The inorganic polymer, polyphosphate (polyP), is present in all organisms examined to date with putative functions ranging from the maintenance of bioenergetics to stress resilience and protein homeostasis. Bioenergetics in the glacier-obligate, segmented worm, Mesenchytraeus solifugus, is characterized by a paradoxical increase in intracellular ATP levels as temperatures decline. We show here that steady-state, mitochondrial polyP levels vary among species of Annelida, but were elevated only in M. solifugus in response to thermal stress. In contrast, polyP levels decreased with temperature in the mesophilic worm, Enchytraeus crypticus. These results identify fundamentally different bioenergetic strategies between closely related annelid worms, and suggest that I worm mitochondria maintain ATP and polyP in a dynamic equilibrium.
    Keywords:  ATP; M. solifugus; annelids; bioenergetics; ice worms; inorganic polyphosphate; polyP; stress
  29. Cell Rep. 2022 Dec 20. pii: S2211-1247(22)01732-6. [Epub ahead of print]41(12): 111840
      Inadequate potassium (K+) consumption correlates with increased mortality and poor cardiovascular outcomes. Potassium effects on blood pressure have been described previously; however, whether or not low K+ independently affects kidney disease progression remains unclear. Here, we demonstrate that dietary K+ deficiency causes direct kidney injury. Effects depend on reduced blood K+ and are kidney specific. In response to reduced K+, the channel Kir4.2 mediates altered proximal tubule (PT) basolateral K+ flux, causing intracellular acidosis and activation of the enzyme glutaminase and the ammoniagenesis pathway. Deletion of either Kir4.2 or glutaminase protects from low-K+ injury. Reduced K+ also mediates injury and fibrosis in a model of aldosteronism. These results demonstrate that the PT epithelium, like the distal nephron, is K+ sensitive, with reduced blood K+ causing direct PT injury. Kir4.2 and glutaminase are essential mediators of this injury process, and we identify their potential for future targeting in the treatment of chronic kidney disease.
    Keywords:  CP: Metabolism; Kir4.2; aldosterone; ammoniagenesis; glutaminase; kidney injury; potassium; proximal tubule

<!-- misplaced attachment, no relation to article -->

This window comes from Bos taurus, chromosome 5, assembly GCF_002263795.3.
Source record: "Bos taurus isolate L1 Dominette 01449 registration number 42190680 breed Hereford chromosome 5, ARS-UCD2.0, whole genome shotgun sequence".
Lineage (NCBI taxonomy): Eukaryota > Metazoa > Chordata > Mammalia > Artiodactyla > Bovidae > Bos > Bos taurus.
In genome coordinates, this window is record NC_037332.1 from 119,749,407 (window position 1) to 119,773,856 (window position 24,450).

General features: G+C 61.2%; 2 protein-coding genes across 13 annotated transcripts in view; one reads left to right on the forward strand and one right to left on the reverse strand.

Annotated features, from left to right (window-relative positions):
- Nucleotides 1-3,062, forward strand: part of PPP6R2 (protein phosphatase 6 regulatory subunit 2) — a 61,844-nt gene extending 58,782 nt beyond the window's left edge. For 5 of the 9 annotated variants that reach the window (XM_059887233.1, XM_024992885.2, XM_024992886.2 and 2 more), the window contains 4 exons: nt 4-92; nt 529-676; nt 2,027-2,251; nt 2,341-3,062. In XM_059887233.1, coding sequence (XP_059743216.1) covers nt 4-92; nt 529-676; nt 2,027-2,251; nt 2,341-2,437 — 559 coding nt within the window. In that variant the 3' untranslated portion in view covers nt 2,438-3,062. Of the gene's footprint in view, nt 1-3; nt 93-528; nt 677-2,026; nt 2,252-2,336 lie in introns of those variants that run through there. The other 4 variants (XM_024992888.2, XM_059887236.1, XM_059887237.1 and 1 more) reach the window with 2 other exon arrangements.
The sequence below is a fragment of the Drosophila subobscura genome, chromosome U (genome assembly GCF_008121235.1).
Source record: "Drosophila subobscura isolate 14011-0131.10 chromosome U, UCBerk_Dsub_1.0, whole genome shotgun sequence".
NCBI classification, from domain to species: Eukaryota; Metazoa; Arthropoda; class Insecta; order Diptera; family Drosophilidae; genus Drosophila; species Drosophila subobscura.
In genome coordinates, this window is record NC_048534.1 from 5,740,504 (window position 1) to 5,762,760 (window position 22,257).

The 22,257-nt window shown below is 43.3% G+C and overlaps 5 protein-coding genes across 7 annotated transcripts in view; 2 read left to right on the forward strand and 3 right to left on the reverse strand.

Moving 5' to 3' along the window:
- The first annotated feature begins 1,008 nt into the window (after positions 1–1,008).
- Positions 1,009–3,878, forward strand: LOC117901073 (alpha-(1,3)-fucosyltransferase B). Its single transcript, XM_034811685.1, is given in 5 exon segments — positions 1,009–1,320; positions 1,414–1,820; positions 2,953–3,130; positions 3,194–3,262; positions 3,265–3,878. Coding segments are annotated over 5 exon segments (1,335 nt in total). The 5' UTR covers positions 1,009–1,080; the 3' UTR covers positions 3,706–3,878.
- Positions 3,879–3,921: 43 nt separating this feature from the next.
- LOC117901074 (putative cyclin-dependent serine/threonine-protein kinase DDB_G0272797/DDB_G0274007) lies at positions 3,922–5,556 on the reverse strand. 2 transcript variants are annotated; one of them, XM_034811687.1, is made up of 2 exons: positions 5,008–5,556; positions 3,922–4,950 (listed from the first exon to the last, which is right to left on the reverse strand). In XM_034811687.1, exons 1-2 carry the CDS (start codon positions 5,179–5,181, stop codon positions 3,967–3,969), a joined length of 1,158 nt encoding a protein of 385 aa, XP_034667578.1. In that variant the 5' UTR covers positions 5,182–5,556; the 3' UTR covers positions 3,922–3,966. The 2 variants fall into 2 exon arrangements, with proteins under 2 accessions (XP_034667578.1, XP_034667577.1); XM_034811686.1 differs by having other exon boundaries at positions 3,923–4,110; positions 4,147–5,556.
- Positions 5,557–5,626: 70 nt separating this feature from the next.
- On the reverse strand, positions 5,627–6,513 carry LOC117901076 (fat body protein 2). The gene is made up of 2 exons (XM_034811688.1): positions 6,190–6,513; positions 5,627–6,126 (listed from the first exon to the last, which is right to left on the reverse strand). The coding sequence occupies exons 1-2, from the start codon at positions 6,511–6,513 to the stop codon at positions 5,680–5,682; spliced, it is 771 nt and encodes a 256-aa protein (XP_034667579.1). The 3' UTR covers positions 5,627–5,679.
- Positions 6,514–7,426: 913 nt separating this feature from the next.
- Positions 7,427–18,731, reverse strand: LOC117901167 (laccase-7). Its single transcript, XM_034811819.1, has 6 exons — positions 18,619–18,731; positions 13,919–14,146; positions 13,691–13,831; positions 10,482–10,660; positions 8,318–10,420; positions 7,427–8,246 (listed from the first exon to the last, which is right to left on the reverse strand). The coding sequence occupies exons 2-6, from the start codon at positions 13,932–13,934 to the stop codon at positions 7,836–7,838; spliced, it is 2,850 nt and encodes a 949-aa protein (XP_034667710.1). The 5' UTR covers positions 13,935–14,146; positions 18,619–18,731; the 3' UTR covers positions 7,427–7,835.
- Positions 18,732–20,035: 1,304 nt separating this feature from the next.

30. Nat Struct Mol Biol. 2022 Dec 23.
      Nuclear actin-based movements have been shown to orchestrate clustering of DNA double-strand breaks (DSBs) into homology-directed repair domains. Here we describe multiscale three-dimensional genome reorganization following DNA damage and analyze the contribution of the nuclear WASP-ARP2/3-actin pathway toward chromatin topology alterations and pathologic repair. Hi-C analysis reveals genome-wide, DNA damage-induced chromatin compartment flips facilitated by ARP2/3 that enrich for open, A compartments. Damage promotes interactions between DSBs, which in turn facilitate aberrant, actin-dependent intra- and inter-chromosomal rearrangements. Our work establishes that clustering of resected DSBs into repair domains by nuclear actin assembly is coordinated with multiscale alterations in genome architecture that enable homology-directed repair while also increasing nonhomologous end-joining-dependent translocation frequency.
  31. Mol Cell. 2022 Dec 08. pii: S1097-2765(22)01134-0. [Epub ahead of print]
      The GATOR2-GATOR1 signaling axis is essential for amino-acid-dependent mTORC1 activation. However, the molecular function of the GATOR2 complex remains unknown. Here, we report that disruption of the Ring domains of Mios, WDR24, or WDR59 completely impedes amino-acid-mediated mTORC1 activation. Mechanistically, via interacting with Ring domains of WDR59 and WDR24, the Ring domain of Mios acts as a hub to maintain GATOR2 integrity, disruption of which leads to self-ubiquitination of WDR24. Physiologically, leucine stimulation dissociates Sestrin2 from the Ring domain of WDR24 and confers its availability to UBE2D3 and subsequent ubiquitination of NPRL2, contributing to GATOR2-mediated GATOR1 inactivation. As such, WDR24 ablation or Ring deletion prevents mTORC1 activation, leading to severe growth defects and embryonic lethality at E10.5 in mice. Hence, our findings demonstrate that Ring domains are essential for GATOR2 to transmit amino acid availability to mTORC1 and further reveal the essentiality of nutrient sensing during embryonic development.